Not only is Folkston home to the great and wondrous Okefenokee Swamp, but it is also a short driving distance from the rivers and coastal areas which offer outstanding recreation in its most natural form. Visitors come from all over the world to visit this area and explore its natural beauty. We hope that you will use the Inn as home base for exploring and enjoying this gorgeous part of the South. As members of Georgia's Nature-Based Tourism Association, we can help you contact other businesses with good environmental and conservation practices.

If you are coming to the Folkston area for nature-based recreation and staying at the Inn, let us help you plan your trip. Canoeing and kayaking the Okefenokee Swamp and the nearby St. Marys River are popular activities. Okefenokee Adventures at the Suwanee Canal Recreation Area, located next to the Okefenokee National Wildlife Refuge Visitors Center, offers convenient canoe, kayak, motor boat and bike rental for refuge tourists. They can be contacted at 912-496-7156 or 866-THE-SWAMP or You will find information on private tour operators and other recreational businesses listed at Information on refuge canoeing and overnight camping in the swamp is available by calling the refuge office at 912-496-3331.

If you want a special tour during your stay at the Inn, you can call and make your own arrangements with tour operators, or call us and we will help you arrange a customized tour. Whether you want a guided fishing trip, an all-day guided boat tour, an all-day woodlands birding tour or want to combine camping overnight in the swamp with a stay at the Inn, we help put you in touch with appropriate operators.

For Canoers, Kayakers and Bikers

Private tours of the Okefenokee Swamp are available through Okefenokee Adventures, the official participating partner with the Okefenokee National Wildlife Refuge, at 912-496-7156 or 866-THE-SWAMP or Okefenokee Adventures rents canoes, kayaks and bikes for your touring needs. For coastal marsh canoeing or kayaking contact Kayak Amelia. They are located just south of Amelia Island, a one hour trip from the inn. For more information on biking the Okefenokee, visit GORP (Great Outdoors Recreation Pages).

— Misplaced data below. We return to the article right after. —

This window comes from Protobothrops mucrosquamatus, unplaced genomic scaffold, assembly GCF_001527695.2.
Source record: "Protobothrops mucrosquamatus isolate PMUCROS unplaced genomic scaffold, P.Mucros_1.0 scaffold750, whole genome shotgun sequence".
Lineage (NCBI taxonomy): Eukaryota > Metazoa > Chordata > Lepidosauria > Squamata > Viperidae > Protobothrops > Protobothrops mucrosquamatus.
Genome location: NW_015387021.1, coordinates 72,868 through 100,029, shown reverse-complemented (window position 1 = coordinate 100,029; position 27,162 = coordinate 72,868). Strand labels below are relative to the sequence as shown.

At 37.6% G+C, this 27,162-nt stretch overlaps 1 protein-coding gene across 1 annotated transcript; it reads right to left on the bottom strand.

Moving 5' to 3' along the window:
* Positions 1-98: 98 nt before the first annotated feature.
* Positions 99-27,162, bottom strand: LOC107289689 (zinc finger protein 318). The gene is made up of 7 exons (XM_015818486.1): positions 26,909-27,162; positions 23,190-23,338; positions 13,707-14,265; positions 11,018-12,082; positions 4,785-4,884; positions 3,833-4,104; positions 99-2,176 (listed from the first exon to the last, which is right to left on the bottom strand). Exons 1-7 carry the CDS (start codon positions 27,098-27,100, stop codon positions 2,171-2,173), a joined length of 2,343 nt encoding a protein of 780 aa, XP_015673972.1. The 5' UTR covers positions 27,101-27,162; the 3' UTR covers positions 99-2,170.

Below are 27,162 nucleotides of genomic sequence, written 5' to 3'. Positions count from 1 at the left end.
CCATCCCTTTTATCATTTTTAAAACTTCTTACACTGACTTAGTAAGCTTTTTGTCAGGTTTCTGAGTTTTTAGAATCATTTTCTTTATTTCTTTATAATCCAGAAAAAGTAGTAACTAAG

For Birders

Georgia's Department of Natural Resources has a brochure entitled Colonial Coast Birding Trail. Contact them at 912-994-1438 to obtain a copy, or see their web site.

Woodland birding tours are available with Sheila Willis of Okefenokee Adventures. Sheila is president of the Okefenokee Birding Club, has a B.S. in Biology and is a Native American naturalist with 25 years of experience in the field. An all day tour with Sheila is $100 for two people; $25 extra for each additional person. Please note that these rates do not include lunch or fees (such as park entrance fees). Sheila can be contacted at 912-285-0419 or through Okefenokee Adventures at 912-496-7156.

Birdwatching and nature study on Jekyll Island (one hour from Folkston) is available through Lydia Thompson of St. Simons Island. Lydia has weekly early morning group trips (7:30-11:30 am) every Friday ($20 per person). She will also do individual birding trips, all-day, half-day, or a few hours. Call Lydia at 912-634-1322, e-mail her at, or ask us to arrange a trip when you make your reservation at the inn. Lydia has a long list of birding achievements, including having seen and identified over 700 bird species. Lydia is also an artist/printmaker.

Wild Birds Unlimited's shop on St. Simon's Island (one hour from Folkston) has everything for your birding needs, including top of the line binoculars and scopes. They also sponsor small group birding adventures to places like Costa Rica and Ecuador. Contact Harlan Smith at 912-638-1422 or

Active Sports